hōld, v.t. to keep possession of or authority over: to sustain: to defend: to maintain, support: to occupy: to derive title to: to bind: to confine: to restrain: to stop, as in 'to cry hold:' to continue: to persist in: to contain: to celebrate: to esteem: (Shak.) to endure: (arch.) to bet.—v.i. to remain fixed: to be true or unfailing: to continue unbroken or unsubdued: to adhere: to derive right:—pr.p. hōld′ing; pa.t. held; pa.p. held (obs. hōld′en).n. act or manner of holding: seizure: power of seizing: something for support: a place of confinement: custody: a fortified place: (mus.) a mark over a rest or note, indicating that it is to be prolonged.—ns. Hold′-all, a general receptacle, esp. a big carpet-bag; Hold′-back, a check: a strap joining the breeching to the shaft of a vehicle; Hold′-beam, one of the beams crossing a ship's hold and strengthening the framework.—Hold′en (B.), old pa.p. of hold.—ns. Hold′er; Hold′-fast, that which holds fast: a long nail: a catch; Hold′ing, anything held: a farm held of a superior: hold: influence: (Scots law) tenure.—Hold forth, to put forward: show: to speak in public, to declaim; Hold hard! stop! Hold in, to restrain, check: to restrain one's self; Hold of (Pr. Bk.), to regard; Hold off, to keep at a distance; Hold on, to persist in something: to continue: to cling; Hold one in hand, to amuse in order to gain some advantage; Hold one's own, to maintain one's position; Hold one's peace, Hold one's tongue, to keep silence; Hold out, to endure, last; Hold over, to postpone, to keep possession of land or a house beyond the term of agreement; Hold the market (see Market); Hold together, to remain united: to cohere; Hold up, to raise: to continue to go at the same rate; Hold water, to be sound and firm, to endure trial; Hold with, to take sides with. [A.S. healdan; Old High Ger. haltan, Goth. haldan.]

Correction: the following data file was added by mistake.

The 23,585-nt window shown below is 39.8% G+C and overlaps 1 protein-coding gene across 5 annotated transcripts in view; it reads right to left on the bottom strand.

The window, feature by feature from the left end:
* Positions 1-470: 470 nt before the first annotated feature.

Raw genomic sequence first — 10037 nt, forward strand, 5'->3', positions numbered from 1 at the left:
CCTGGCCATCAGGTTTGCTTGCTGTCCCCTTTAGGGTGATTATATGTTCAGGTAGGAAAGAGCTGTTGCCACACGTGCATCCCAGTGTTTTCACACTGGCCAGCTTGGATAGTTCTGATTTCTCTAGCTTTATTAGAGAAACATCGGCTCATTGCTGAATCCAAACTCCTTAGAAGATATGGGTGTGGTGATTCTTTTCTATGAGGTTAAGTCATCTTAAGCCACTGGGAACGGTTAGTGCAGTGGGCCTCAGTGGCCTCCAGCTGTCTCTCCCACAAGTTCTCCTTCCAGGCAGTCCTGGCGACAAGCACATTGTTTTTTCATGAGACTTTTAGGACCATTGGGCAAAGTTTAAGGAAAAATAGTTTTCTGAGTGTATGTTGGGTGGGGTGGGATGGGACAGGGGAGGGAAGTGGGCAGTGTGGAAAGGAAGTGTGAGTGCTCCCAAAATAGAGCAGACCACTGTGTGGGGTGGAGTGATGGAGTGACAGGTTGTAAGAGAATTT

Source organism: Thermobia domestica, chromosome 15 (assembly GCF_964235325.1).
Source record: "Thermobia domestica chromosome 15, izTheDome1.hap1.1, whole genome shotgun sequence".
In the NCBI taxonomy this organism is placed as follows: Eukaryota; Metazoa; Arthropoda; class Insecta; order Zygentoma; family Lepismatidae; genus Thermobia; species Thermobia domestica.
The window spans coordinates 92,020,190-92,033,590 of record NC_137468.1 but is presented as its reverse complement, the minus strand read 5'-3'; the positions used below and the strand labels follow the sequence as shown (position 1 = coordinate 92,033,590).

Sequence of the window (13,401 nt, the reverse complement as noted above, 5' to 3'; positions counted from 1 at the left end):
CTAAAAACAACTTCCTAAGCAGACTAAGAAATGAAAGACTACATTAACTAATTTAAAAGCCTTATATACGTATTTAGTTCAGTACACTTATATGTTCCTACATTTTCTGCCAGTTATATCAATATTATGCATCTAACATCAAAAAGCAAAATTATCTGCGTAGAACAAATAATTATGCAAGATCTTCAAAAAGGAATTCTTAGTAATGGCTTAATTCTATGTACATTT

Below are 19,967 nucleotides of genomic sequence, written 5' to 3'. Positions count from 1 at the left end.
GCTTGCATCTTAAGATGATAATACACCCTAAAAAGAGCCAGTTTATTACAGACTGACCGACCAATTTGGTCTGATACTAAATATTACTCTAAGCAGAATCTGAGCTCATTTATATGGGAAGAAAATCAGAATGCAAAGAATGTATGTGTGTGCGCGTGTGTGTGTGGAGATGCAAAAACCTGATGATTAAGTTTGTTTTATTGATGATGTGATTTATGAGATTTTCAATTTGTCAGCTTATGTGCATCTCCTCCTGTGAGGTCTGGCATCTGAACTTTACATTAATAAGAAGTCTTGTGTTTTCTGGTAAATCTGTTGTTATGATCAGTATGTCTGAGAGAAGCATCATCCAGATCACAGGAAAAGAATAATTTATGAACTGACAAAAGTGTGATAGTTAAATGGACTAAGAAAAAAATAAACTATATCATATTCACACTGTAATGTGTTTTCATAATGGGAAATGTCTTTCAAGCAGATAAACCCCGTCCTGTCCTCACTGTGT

2. Hold

    hōld, n. the interior cavity of a ship between the floor and the lower deck, used for the cargo. [Dut. hol, a cavity or hole, with excrescent d.]

Dictionary of Military and Associated Terms

  1. hold

    1. A cargo stowage compartment aboard ship. 2. To maintain or retain possession of by force, as a position or an area. 3. In an attack, to exert sufficient pressure to prevent movement or redisposition of enemy forces. 4. As applied to air traffic, to keep an aircraft within a specified space or location which is identified by visual or other means in accordance with Air Traffic Control instructions. See also fix.

Dictionary of Nautical Terms

  1. hold